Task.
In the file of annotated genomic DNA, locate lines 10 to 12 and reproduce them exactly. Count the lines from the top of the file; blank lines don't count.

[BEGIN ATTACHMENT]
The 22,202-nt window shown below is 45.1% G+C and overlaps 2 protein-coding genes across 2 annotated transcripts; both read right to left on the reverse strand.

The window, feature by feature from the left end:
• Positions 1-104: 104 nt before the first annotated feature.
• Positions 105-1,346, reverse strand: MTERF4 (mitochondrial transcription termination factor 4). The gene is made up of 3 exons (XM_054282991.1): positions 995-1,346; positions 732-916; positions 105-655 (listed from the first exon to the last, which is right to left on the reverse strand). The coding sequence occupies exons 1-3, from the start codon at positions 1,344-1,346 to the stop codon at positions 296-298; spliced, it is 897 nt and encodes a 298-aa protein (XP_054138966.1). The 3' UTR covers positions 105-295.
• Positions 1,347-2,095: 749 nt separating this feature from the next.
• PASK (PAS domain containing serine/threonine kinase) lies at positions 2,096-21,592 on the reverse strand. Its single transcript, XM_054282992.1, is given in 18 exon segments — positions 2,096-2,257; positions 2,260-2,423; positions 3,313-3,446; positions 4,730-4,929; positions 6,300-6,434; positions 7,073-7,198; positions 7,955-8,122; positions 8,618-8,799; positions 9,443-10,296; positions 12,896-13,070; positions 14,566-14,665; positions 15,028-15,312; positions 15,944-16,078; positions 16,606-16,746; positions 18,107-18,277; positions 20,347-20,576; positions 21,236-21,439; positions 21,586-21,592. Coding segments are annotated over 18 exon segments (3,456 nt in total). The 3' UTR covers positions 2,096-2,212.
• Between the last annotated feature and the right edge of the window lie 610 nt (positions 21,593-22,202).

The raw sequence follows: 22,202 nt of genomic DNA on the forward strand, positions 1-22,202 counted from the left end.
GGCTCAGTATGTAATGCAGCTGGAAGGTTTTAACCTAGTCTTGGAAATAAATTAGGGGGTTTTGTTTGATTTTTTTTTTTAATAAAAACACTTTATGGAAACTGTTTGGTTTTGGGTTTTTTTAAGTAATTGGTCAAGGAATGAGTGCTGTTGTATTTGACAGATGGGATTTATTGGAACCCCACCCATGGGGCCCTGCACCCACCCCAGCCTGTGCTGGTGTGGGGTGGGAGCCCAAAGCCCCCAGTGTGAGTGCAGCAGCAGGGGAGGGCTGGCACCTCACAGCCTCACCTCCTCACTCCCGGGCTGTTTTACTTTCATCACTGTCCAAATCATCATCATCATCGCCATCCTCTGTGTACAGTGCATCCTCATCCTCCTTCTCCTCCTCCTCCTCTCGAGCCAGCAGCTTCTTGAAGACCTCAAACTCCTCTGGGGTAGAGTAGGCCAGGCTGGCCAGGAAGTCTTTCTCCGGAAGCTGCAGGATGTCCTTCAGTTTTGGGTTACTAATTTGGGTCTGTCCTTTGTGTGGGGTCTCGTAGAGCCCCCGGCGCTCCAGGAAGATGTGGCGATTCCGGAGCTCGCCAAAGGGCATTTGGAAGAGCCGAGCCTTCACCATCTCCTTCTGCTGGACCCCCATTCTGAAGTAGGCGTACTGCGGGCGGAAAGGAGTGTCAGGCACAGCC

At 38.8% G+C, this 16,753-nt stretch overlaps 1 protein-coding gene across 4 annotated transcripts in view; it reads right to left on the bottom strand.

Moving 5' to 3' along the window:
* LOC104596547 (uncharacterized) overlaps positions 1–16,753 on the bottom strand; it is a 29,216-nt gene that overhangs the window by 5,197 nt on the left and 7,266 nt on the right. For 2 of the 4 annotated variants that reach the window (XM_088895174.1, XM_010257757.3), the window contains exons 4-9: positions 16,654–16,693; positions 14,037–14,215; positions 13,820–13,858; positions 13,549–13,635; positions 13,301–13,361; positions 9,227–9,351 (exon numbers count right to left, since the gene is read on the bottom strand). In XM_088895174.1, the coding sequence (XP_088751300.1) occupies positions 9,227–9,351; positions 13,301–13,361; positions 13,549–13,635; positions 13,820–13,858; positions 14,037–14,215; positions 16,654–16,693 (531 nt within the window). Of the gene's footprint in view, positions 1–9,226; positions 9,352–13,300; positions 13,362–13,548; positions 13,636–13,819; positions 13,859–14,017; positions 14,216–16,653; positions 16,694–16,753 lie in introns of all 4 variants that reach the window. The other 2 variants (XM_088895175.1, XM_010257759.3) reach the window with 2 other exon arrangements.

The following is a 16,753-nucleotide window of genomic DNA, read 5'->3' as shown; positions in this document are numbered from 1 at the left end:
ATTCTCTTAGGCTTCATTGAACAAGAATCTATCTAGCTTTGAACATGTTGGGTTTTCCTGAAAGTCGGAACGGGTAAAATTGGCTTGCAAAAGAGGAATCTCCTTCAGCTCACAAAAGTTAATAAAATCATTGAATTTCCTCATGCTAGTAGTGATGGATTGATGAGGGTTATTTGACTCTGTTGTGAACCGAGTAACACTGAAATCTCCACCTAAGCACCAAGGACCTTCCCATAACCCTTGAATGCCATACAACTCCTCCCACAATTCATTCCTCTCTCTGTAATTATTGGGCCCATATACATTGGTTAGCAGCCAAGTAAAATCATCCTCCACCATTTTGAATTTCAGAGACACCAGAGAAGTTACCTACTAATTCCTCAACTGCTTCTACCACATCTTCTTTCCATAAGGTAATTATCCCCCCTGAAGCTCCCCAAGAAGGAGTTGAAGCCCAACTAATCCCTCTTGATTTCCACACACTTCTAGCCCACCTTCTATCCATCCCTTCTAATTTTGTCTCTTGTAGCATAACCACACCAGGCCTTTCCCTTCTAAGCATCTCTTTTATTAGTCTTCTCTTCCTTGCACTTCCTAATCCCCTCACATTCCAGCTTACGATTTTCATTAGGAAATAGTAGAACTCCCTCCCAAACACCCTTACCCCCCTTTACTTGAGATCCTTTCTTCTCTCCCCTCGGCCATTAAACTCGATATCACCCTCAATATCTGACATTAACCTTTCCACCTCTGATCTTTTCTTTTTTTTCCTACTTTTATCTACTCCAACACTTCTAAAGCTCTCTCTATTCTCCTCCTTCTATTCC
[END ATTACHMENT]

At 38.8% G+C, this 16,753-nt stretch overlaps 1 protein-coding gene across 4 annotated transcripts in view; it reads right to left on the bottom strand.

Moving 5' to 3' along the window:
* LOC104596547 (uncharacterized) overlaps positions 1–16,753 on the bottom strand; it is a 29,216-nt gene that overhangs the window by 5,197 nt on the left and 7,266 nt on the right. For 2 of the 4 annotated variants that reach the window (XM_088895174.1, XM_010257757.3), the window contains exons 4-9: positions 16,654–16,693; positions 14,037–14,215; positions 13,820–13,858; positions 13,549–13,635; positions 13,301–13,361; positions 9,227–9,351 (exon numbers count right to left, since the gene is read on the bottom strand). In XM_088895174.1, the coding sequence (XP_088751300.1) occupies positions 9,227–9,351; positions 13,301–13,361; positions 13,549–13,635; positions 13,820–13,858; positions 14,037–14,215; positions 16,654–16,693 (531 nt within the window). Of the gene's footprint in view, positions 1–9,226; positions 9,352–13,300; positions 13,362–13,548; positions 13,636–13,819; positions 13,859–14,017; positions 14,216–16,653; positions 16,694–16,753 lie in introns of all 4 variants that reach the window. The other 2 variants (XM_088895175.1, XM_010257759.3) reach the window with 2 other exon arrangements.